So which of these characters best describe you. Are you a Judas who is selling Jesus for a few dollars or pleasures that will fade away and in the end be destroyed? Let me let you in on a secret, you may feel like a Judas this morning and you feel there is no hope but because you are here and the fact that you are alive this morning says that there is still hope. He is here now and is willing to forgive you of every sin and every wrong you have committed.

Are you a Thomas who is filled with great doubt and concern about what is truth? Instead of rejecting Jesus, use your doubt as a means to seek for Jesus this morning. Ask Jesus to come and prove Himself. If we ask He will come, He will prove Himself as the real Son of God.

Are you a Peter who has made promises that you have not been able to keep? You may feel that you have denied Him and that there is no hope for change. Because of your failure and broken promises you may feel that Jesus will not accept you, but I can assure you that Jesus is asking you the question of whether you love Him. He has a mission for you and He desires to give you a new calling and restore your destiny.

For an audio of this message go to http://pccministry.org/media.php?pageID=14

Copyright © 2017 All Rights Reserved Robert W. Odom

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Ephesians – But God

Peninsula Community Church

Ephesians – “But God”

September 21, 2014

Ephesians 2:4-10 But God, being rich in mercy, because of the great love with which he loved us, even when we were dead in our trespasses, made us alive together with Christ-by grace you have been saved and raised us up with him and seated us with him in the heavenly places in Christ Jesus, so that in the coming ages he might show the immeasurable riches of his grace in kindness toward us in Christ Jesus. For we are his workmanship, created in Christ Jesus for good works, which God prepared beforehand, that we should walk in them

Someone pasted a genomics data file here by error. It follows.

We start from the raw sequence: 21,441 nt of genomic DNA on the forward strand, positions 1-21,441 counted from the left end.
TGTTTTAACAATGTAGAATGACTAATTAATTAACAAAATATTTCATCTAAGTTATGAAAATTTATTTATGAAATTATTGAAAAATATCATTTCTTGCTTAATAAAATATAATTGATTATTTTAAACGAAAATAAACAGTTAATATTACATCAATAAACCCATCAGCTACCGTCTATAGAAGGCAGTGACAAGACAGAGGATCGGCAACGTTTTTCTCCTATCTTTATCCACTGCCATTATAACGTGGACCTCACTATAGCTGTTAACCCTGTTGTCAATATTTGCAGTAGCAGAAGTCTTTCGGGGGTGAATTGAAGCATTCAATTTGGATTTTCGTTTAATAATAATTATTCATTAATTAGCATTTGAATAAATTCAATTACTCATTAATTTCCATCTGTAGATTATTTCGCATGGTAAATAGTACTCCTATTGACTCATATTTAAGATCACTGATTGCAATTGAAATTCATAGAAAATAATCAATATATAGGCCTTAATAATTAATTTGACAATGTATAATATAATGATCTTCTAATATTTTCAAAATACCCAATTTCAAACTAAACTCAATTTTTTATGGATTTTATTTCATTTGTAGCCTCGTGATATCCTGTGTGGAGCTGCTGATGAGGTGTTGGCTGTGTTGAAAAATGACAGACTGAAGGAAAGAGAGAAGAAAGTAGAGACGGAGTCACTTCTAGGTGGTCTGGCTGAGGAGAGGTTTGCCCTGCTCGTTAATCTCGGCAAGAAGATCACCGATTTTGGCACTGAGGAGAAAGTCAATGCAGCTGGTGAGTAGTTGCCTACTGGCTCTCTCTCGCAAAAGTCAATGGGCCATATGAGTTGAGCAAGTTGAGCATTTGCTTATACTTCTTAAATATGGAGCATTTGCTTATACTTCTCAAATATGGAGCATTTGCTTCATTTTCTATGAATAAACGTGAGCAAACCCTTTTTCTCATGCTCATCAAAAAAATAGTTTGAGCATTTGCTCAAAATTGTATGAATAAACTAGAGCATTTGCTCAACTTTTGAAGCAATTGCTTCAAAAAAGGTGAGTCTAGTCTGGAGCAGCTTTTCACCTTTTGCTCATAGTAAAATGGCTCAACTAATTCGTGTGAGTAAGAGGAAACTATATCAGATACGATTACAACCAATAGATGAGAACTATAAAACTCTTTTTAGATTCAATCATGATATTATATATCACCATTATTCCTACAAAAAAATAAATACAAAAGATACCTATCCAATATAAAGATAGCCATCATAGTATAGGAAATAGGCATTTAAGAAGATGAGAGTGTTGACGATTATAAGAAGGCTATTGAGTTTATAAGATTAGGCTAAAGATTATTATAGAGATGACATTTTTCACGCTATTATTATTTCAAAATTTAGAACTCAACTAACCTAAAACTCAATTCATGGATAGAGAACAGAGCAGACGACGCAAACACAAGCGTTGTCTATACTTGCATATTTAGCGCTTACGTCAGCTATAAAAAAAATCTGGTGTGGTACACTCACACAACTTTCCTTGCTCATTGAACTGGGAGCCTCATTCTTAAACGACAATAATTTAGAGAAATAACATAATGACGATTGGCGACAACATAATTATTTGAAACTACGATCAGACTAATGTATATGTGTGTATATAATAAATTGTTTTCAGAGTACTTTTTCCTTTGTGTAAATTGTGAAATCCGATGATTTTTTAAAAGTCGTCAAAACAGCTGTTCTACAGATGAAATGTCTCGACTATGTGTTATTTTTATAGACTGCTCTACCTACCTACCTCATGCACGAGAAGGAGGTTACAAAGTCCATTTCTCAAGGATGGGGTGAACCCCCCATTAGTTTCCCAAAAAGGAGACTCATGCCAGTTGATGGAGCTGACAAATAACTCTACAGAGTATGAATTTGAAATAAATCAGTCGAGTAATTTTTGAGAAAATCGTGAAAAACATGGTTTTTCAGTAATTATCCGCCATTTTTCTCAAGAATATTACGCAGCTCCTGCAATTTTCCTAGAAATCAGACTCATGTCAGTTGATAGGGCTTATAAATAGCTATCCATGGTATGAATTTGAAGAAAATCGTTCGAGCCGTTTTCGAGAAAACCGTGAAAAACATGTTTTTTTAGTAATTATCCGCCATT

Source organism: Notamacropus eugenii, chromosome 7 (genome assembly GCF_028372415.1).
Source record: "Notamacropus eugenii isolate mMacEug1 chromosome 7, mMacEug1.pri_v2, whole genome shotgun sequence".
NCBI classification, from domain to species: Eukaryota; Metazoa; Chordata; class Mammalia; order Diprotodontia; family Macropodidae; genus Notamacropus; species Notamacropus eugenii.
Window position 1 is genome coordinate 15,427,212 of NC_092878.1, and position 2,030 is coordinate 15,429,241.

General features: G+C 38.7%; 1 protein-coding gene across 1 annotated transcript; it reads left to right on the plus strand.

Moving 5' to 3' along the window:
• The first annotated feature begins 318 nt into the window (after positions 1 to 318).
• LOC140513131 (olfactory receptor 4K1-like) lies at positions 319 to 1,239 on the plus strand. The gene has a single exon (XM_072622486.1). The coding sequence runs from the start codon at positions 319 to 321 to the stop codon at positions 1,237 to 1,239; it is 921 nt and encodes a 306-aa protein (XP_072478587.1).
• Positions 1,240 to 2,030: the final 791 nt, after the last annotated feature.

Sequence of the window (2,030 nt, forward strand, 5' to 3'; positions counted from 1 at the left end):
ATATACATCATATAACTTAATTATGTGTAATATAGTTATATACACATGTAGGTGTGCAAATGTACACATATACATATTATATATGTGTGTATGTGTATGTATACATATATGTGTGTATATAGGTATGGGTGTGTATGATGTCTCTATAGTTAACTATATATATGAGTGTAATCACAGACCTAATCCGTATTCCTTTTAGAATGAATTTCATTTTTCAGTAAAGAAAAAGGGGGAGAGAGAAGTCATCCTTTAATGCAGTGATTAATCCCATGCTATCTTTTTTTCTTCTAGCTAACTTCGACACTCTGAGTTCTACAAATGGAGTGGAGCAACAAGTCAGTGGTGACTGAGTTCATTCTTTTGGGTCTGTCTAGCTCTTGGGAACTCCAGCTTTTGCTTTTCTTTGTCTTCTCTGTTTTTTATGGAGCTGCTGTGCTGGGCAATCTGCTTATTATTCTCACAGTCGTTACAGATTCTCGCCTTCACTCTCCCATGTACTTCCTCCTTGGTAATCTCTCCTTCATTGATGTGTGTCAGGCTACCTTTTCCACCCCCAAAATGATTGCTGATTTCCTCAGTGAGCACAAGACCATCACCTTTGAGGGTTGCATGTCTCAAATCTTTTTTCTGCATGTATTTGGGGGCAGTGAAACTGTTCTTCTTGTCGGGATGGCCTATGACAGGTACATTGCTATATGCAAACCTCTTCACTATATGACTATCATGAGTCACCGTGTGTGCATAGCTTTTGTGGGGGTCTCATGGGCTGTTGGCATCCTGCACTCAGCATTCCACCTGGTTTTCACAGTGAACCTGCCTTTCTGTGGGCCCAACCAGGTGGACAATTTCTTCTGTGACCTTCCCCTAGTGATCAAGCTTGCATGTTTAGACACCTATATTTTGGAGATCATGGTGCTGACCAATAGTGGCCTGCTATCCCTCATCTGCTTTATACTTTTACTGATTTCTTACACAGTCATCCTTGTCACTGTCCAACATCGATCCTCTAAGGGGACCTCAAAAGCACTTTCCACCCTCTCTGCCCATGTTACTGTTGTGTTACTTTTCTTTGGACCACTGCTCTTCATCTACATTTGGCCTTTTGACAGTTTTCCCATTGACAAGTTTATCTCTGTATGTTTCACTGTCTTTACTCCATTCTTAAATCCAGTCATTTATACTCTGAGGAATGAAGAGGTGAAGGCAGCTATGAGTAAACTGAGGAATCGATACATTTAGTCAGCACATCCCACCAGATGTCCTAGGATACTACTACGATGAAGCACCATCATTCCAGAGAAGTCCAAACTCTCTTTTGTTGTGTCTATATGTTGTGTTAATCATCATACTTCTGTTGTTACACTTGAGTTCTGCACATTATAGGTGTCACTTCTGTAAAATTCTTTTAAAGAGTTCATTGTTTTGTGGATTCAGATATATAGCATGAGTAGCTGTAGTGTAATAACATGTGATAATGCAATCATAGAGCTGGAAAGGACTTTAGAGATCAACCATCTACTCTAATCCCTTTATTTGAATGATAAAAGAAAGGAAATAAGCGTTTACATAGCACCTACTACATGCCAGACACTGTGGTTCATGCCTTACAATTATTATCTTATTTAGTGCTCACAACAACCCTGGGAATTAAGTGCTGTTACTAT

As we begin this study this morning, I am faced once again with an awesome problem. There is so much contained in this portion of Scripture that it not possible in one single message to relate to all that it has to offer us as believers. This one passage is filled with such great hope and promise.

Last week, we saw that Paul painted a dismal picture for the one who was without Christ. They were dead in their sin and their were in bondage to cultural demands and lusts that controlled the outcomes of their lives. As John Stott; pastor, teacher, and theologian has said; “Paul plumbs the depth of pessimism associated with man’s sin but then he arises to the heights of optimism about God.” As I read this passage, I can’t help but believe that God could have put a period at the end of verse three and then closed the book on mankind. In fact, God could have chosen to close the book after Adam, the representative of all mankind, fell in the Garden of Eden. He could have washed his hands of man but he did not close the books. He did not give up on man. How do we know this? We know this because the very next phrase is “But God.”

But God… This is perhaps the greatest single phrase in all of Scripture. Contained in this two word phrase is a new identity for man. Contained in this little phrase is the most powerful change that could ever come. What a turning point. We were objects of wrath but God out of love showed us mercy. We were dead but God made us alive. We were slaves, in a position of dishonor and powerlessness but God raised us up and set us at His own right hand, a place of honor and of authority. We were desperate and lost on the road toward destruction but God took aggressive action to reverse the condition and the conditioning of sin in our lives.